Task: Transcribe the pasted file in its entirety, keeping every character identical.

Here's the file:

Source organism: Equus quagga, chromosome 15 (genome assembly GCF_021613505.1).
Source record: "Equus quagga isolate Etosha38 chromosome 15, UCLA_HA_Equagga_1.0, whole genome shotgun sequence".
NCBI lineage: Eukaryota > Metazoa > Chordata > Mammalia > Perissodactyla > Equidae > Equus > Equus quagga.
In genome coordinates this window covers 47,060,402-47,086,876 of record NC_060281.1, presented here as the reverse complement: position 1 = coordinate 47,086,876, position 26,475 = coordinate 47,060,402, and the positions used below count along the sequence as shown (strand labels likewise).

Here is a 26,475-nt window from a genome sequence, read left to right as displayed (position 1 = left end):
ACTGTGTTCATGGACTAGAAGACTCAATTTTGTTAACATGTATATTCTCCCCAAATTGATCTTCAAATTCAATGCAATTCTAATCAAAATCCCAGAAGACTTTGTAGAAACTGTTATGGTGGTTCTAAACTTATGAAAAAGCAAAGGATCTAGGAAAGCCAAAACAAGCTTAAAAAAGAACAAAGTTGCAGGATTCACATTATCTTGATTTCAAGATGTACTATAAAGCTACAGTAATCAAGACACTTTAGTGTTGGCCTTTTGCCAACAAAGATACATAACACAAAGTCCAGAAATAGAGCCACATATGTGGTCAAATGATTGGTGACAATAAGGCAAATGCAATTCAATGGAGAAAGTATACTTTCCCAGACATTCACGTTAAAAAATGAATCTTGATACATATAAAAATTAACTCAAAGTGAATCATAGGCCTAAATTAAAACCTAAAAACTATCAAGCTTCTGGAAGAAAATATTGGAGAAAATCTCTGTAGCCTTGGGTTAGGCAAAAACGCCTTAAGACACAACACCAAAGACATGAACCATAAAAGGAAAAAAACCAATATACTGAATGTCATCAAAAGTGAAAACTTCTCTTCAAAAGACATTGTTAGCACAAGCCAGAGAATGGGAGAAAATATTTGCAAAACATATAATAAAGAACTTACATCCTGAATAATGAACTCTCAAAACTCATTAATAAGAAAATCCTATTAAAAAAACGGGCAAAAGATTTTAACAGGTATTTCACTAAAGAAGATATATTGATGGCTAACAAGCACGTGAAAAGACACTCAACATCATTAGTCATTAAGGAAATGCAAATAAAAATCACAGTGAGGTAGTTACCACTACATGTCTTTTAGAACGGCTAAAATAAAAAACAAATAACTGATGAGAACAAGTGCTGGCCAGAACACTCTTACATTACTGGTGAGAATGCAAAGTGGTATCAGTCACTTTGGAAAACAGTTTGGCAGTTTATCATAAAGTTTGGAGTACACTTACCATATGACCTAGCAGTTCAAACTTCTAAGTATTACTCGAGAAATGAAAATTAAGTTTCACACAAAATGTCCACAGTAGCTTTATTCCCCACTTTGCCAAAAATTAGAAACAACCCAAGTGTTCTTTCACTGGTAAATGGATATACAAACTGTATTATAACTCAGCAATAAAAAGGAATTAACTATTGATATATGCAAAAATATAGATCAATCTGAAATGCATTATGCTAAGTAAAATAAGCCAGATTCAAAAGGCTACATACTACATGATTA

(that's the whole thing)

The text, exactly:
Source organism: Equus quagga, chromosome 15 (genome assembly GCF_021613505.1).
Source record: "Equus quagga isolate Etosha38 chromosome 15, UCLA_HA_Equagga_1.0, whole genome shotgun sequence".
NCBI lineage: Eukaryota > Metazoa > Chordata > Mammalia > Perissodactyla > Equidae > Equus > Equus quagga.
In genome coordinates this window covers 47,060,402-47,086,876 of record NC_060281.1, presented here as the reverse complement: position 1 = coordinate 47,086,876, position 26,475 = coordinate 47,060,402, and the positions used below count along the sequence as shown (strand labels likewise).

Here is a 26,475-nt window from a genome sequence, read left to right as displayed (position 1 = left end):
ACTGTGTTCATGGACTAGAAGACTCAATTTTGTTAACATGTATATTCTCCCCAAATTGATCTTCAAATTCAATGCAATTCTAATCAAAATCCCAGAAGACTTTGTAGAAACTGTTATGGTGGTTCTAAACTTATGAAAAAGCAAAGGATCTAGGAAAGCCAAAACAAGCTTAAAAAAGAACAAAGTTGCAGGATTCACATTATCTTGATTTCAAGATGTACTATAAAGCTACAGTAATCAAGACACTTTAGTGTTGGCCTTTTGCCAACAAAGATACATAACACAAAGTCCAGAAATAGAGCCACATATGTGGTCAAATGATTGGTGACAATAAGGCAAATGCAATTCAATGGAGAAAGTATACTTTCCCAGACATTCACGTTAAAAAATGAATCTTGATACATATAAAAATTAACTCAAAGTGAATCATAGGCCTAAATTAAAACCTAAAAACTATCAAGCTTCTGGAAGAAAATATTGGAGAAAATCTCTGTAGCCTTGGGTTAGGCAAAAACGCCTTAAGACACAACACCAAAGACATGAACCATAAAAGGAAAAAAACCAATATACTGAATGTCATCAAAAGTGAAAACTTCTCTTCAAAAGACATTGTTAGCACAAGCCAGAGAATGGGAGAAAATATTTGCAAAACATATAATAAAGAACTTACATCCTGAATAATGAACTCTCAAAACTCATTAATAAGAAAATCCTATTAAAAAAACGGGCAAAAGATTTTAACAGGTATTTCACTAAAGAAGATATATTGATGGCTAACAAGCACGTGAAAAGACACTCAACATCATTAGTCATTAAGGAAATGCAAATAAAAATCACAGTGAGGTAGTTACCACTACATGTCTTTTAGAACGGCTAAAATAAAAAACAAATAACTGATGAGAACAAGTGCTGGCCAGAACACTCTTACATTACTGGTGAGAATGCAAAGTGGTATCAGTCACTTTGGAAAACAGTTTGGCAGTTTATCATAAAGTTTGGAGTACACTTACCATATGACCTAGCAGTTCAAACTTCTAAGTATTACTCGAGAAATGAAAATTAAGTTTCACACAAAATGTCCACAGTAGCTTTATTCCCCACTTTGCCAAAAATTAGAAACAACCCAAGTGTTCTTTCACTGGTAAATGGATATACAAACTGTATTATAACTCAGCAATAAAAAGGAATTAACTATTGATATATGCAAAAATATAGATCAATCTGAAATGCATTATGCTAAGTAAAATAAGCCAGATTCAAAAGGCTACATACTACATGATTA